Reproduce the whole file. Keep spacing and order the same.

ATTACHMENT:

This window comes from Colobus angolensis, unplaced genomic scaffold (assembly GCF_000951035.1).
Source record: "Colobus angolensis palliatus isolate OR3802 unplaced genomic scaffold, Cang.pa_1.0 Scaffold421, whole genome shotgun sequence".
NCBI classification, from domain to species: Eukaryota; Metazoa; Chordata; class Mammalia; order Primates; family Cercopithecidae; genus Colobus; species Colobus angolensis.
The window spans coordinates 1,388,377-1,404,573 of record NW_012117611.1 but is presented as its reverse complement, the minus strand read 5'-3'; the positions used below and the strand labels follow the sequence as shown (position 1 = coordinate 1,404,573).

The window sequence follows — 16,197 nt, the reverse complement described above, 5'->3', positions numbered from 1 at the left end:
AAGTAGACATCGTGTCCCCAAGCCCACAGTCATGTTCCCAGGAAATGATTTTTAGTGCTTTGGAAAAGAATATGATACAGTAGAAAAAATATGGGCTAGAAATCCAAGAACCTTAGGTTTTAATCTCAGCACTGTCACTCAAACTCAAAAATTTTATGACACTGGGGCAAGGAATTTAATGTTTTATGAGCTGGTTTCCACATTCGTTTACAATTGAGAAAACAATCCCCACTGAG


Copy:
This window comes from Colobus angolensis, unplaced genomic scaffold (assembly GCF_000951035.1).
Source record: "Colobus angolensis palliatus isolate OR3802 unplaced genomic scaffold, Cang.pa_1.0 Scaffold421, whole genome shotgun sequence".
NCBI classification, from domain to species: Eukaryota; Metazoa; Chordata; class Mammalia; order Primates; family Cercopithecidae; genus Colobus; species Colobus angolensis.
The window spans coordinates 1,388,377-1,404,573 of record NW_012117611.1 but is presented as its reverse complement, the minus strand read 5'-3'; the positions used below and the strand labels follow the sequence as shown (position 1 = coordinate 1,404,573).

The window sequence follows — 16,197 nt, the reverse complement described above, 5'->3', positions numbered from 1 at the left end:
AAGTAGACATCGTGTCCCCAAGCCCACAGTCATGTTCCCAGGAAATGATTTTTAGTGCTTTGGAAAAGAATATGATACAGTAGAAAAAATATGGGCTAGAAATCCAAGAACCTTAGGTTTTAATCTCAGCACTGTCACTCAAACTCAAAAATTTTATGACACTGGGGCAAGGAATTTAATGTTTTATGAGCTGGTTTCCACATTCGTTTACAATTGAGAAAACAATCCCCACTGAG